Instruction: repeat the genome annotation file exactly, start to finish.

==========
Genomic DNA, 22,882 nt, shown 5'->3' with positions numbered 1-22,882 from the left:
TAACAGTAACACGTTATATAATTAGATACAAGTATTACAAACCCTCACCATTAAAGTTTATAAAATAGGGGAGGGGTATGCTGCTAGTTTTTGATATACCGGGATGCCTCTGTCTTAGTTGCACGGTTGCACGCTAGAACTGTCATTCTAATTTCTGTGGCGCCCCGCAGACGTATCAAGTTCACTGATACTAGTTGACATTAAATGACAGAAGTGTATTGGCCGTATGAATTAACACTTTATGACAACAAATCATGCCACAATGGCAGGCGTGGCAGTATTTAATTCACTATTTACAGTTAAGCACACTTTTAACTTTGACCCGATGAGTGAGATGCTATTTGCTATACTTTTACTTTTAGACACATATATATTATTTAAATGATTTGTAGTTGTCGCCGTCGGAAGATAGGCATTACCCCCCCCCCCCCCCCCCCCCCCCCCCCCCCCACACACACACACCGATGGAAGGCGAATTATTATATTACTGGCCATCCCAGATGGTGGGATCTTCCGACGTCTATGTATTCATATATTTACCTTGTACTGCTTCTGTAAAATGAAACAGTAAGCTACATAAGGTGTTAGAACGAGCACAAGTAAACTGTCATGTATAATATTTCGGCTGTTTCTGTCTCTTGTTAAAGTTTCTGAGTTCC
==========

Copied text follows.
Genomic DNA, 22,882 nt, shown 5'->3' with positions numbered 1-22,882 from the left:
TAACAGTAACACGTTATATAATTAGATACAAGTATTACAAACCCTCACCATTAAAGTTTATAAAATAGGGGAGGGGTATGCTGCTAGTTTTTGATATACCGGGATGCCTCTGTCTTAGTTGCACGGTTGCACGCTAGAACTGTCATTCTAATTTCTGTGGCGCCCCGCAGACGTATCAAGTTCACTGATACTAGTTGACATTAAATGACAGAAGTGTATTGGCCGTATGAATTAACACTTTATGACAACAAATCATGCCACAATGGCAGGCGTGGCAGTATTTAATTCACTATTTACAGTTAAGCACACTTTTAACTTTGACCCGATGAGTGAGATGCTATTTGCTATACTTTTACTTTTAGACACATATATATTATTTAAATGATTTGTAGTTGTCGCCGTCGGAAGATAGGCATTACCCCCCCCCCCCCCCCCCCCCCCCCCCCCCCCACACACACACACCGATGGAAGGCGAATTATTATATTACTGGCCATCCCAGATGGTGGGATCTTCCGACGTCTATGTATTCATATATTTACCTTGTACTGCTTCTGTAAAATGAAACAGTAAGCTACATAAGGTGTTAGAACGAGCACAAGTAAACTGTCATGTATAATATTTCGGCTGTTTCTGTCTCTTGTTAAAGTTTCTGAGTTCC